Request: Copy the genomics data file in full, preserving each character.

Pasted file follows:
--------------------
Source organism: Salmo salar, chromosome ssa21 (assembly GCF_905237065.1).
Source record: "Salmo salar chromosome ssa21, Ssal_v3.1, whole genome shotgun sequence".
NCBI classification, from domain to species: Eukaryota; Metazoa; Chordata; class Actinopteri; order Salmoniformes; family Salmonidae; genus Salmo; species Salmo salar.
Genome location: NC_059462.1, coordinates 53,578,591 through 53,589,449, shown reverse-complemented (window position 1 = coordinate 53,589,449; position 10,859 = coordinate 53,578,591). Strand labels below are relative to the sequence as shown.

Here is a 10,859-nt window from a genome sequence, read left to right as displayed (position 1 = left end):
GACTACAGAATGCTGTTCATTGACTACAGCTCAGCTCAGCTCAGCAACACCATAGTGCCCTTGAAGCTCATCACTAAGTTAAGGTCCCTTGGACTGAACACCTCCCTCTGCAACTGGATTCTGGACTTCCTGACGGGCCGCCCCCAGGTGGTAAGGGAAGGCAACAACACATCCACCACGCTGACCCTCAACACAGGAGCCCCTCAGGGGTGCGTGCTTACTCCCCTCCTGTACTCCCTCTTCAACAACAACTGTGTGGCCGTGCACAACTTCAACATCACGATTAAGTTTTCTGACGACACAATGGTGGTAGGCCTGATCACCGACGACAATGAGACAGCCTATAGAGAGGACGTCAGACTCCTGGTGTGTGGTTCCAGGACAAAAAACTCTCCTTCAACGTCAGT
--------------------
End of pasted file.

Source organism: Salmo salar, chromosome ssa21 (assembly GCF_905237065.1).
Source record: "Salmo salar chromosome ssa21, Ssal_v3.1, whole genome shotgun sequence".
NCBI classification, from domain to species: Eukaryota; Metazoa; Chordata; class Actinopteri; order Salmoniformes; family Salmonidae; genus Salmo; species Salmo salar.
Genome location: NC_059462.1, coordinates 53,578,591 through 53,589,449, shown reverse-complemented (window position 1 = coordinate 53,589,449; position 10,859 = coordinate 53,578,591). Strand labels below are relative to the sequence as shown.

Here is a 10,859-nt window from a genome sequence, read left to right as displayed (position 1 = left end):
GACTACAGAATGCTGTTCATTGACTACAGCTCAGCTCAGCTCAGCAACACCATAGTGCCCTTGAAGCTCATCACTAAGTTAAGGTCCCTTGGACTGAACACCTCCCTCTGCAACTGGATTCTGGACTTCCTGACGGGCCGCCCCCAGGTGGTAAGGGAAGGCAACAACACATCCACCACGCTGACCCTCAACACAGGAGCCCCTCAGGGGTGCGTGCTTACTCCCCTCCTGTACTCCCTCTTCAACAACAACTGTGTGGCCGTGCACAACTTCAACATCACGATTAAGTTTTCTGACGACACAATGGTGGTAGGCCTGATCACCGACGACAATGAGACAGCCTATAGAGAGGACGTCAGACTCCTGGTGTGTGGTTCCAGGACAAAAAACTCTCCTTCAACGTCAGT